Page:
How 11 Deaf Men Helped Shape NASA's Human Spaceflight Program


Before NASA could send humans to space, the agency needed to better understand the effects of prolonged weightlessness on the human body. So, in the late 1950s, NASA and the U.S. Naval School of Aviation Medicine established a joint research program to study these effects and recruited 11 deaf men aged 25-48 from Gallaudet College (now Gallaudet University). Today, these men are known to history as the “Gallaudet Eleven,"

All but one had become deaf early in their lives due to spinal meningitis, which damaged the vestibular systems of their inner ear in a way that made them "immune" to motion sickness. Throughout a decade of various experiments, researchers measured the volunteers' non-reaction to motion sickness on both a physiological and psychological level, relying on the 11 men to report in detail their sensations and changes in perception. These experiments help to improve understanding of how the body’s sensory systems work when the usual gravitational cues from the inner ear aren't available (as is the case of these young men and in spaceflight). "We were different in a way they needed," said Harry Larson, one of the volunteer test subjects.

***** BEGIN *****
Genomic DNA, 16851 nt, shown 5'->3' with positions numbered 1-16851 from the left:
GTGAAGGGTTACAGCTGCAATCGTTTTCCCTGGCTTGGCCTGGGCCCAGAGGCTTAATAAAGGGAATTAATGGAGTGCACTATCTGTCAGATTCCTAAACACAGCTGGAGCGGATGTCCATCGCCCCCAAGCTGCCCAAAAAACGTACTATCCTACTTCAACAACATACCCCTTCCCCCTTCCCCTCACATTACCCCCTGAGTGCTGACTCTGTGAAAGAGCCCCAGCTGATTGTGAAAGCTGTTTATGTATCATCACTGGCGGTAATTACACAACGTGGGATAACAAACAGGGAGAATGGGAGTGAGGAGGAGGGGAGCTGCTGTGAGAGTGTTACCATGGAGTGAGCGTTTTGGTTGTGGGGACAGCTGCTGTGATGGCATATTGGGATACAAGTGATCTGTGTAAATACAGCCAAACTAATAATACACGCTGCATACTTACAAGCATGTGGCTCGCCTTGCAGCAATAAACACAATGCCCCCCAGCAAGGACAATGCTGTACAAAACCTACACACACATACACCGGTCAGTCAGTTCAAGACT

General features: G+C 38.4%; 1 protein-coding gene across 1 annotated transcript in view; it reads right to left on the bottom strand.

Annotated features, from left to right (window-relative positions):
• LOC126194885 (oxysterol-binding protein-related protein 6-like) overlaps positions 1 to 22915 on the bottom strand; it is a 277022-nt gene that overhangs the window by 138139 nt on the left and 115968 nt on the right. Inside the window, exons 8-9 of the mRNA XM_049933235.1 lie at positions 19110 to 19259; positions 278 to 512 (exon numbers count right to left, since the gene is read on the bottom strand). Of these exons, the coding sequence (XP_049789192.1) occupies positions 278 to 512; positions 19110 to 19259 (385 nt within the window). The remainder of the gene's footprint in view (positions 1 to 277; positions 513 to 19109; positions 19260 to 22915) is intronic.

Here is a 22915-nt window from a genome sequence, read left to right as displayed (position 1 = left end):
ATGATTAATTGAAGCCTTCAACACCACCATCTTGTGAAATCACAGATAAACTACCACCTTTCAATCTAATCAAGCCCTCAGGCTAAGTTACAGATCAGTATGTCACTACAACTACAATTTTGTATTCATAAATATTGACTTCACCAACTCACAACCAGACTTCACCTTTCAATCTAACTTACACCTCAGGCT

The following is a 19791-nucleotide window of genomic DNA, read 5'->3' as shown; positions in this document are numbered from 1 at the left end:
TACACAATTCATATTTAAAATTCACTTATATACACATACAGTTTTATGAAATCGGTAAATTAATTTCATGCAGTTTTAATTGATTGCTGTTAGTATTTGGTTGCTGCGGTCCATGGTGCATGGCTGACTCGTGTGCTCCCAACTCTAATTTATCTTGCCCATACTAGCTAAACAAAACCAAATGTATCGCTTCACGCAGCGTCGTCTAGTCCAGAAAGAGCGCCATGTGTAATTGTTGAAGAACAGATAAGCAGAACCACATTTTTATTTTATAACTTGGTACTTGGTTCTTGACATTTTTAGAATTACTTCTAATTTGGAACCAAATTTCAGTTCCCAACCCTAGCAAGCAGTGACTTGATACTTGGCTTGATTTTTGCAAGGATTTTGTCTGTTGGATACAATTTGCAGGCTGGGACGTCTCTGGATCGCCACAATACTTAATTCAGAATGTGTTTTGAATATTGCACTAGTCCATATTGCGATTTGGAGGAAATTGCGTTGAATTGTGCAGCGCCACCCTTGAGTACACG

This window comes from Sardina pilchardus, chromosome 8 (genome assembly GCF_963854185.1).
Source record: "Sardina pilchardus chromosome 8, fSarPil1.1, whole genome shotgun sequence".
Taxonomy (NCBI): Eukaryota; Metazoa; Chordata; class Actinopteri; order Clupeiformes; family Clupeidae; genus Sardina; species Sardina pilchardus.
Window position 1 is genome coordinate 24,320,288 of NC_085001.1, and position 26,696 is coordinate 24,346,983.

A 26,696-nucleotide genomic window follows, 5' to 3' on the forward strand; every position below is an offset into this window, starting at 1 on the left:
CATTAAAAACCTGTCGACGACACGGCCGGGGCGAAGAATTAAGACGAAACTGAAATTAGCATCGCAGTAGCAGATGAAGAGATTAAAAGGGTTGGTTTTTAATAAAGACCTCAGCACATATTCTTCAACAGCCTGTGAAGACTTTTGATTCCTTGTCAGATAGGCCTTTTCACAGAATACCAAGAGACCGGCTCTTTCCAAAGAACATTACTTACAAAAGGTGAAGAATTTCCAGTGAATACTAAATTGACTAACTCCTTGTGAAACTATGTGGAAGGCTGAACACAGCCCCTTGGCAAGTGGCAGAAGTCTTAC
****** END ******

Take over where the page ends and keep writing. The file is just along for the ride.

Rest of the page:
Sensory conflict theory explains why a functioning vestibular system is necessary for motion sickness, and also why NASA was interested in testing deaf individuals with a damaged vestibular system to study motion sickness in spaceflight. These men are virtually immune to motion sickness, so they could be put through the ringer on all the machines that would train astronauts for spaceflight, report any physical sensations, and give researchers a baseline without having to stop because of nausea.


Study participant Harry Larson stands in a 20-foot slow rotation room.


(In zero-g aircraft)

The experiments tested the subjects' balance and physiological adaptations in a diverse range of environments. One test saw four subjects spend 12 straight days inside a 20-foot slow rotation room, which remained in a constant motion of ten revolutions per minute. In another scenario, subjects participated in a series of zero-g flights in the notorious “Vomit Comet” aircraft to understand connections between body orientation and gravitational cues. Another experiment, conducted in a ferry off the coast of Nova Scotia, tested the subjects’ reactions to the choppy seas. While the test subjects played cards and enjoyed one another's company, the researchers themselves were so overcome with sea sickness that the experiment had to be canceled. The Gallaudet test subjects reported no adverse physical effects and, in fact, enjoyed the experience. Test participant Barron Gulak later remarked about such experiments: “In retrospect, yes, it was scary…but at the same time we were young and adventurous.”



Fingerlickin' Good!
Pretty interesting. I would love to not get motion sickness. I feel like im going to puke after riding a bus.
Top Bottom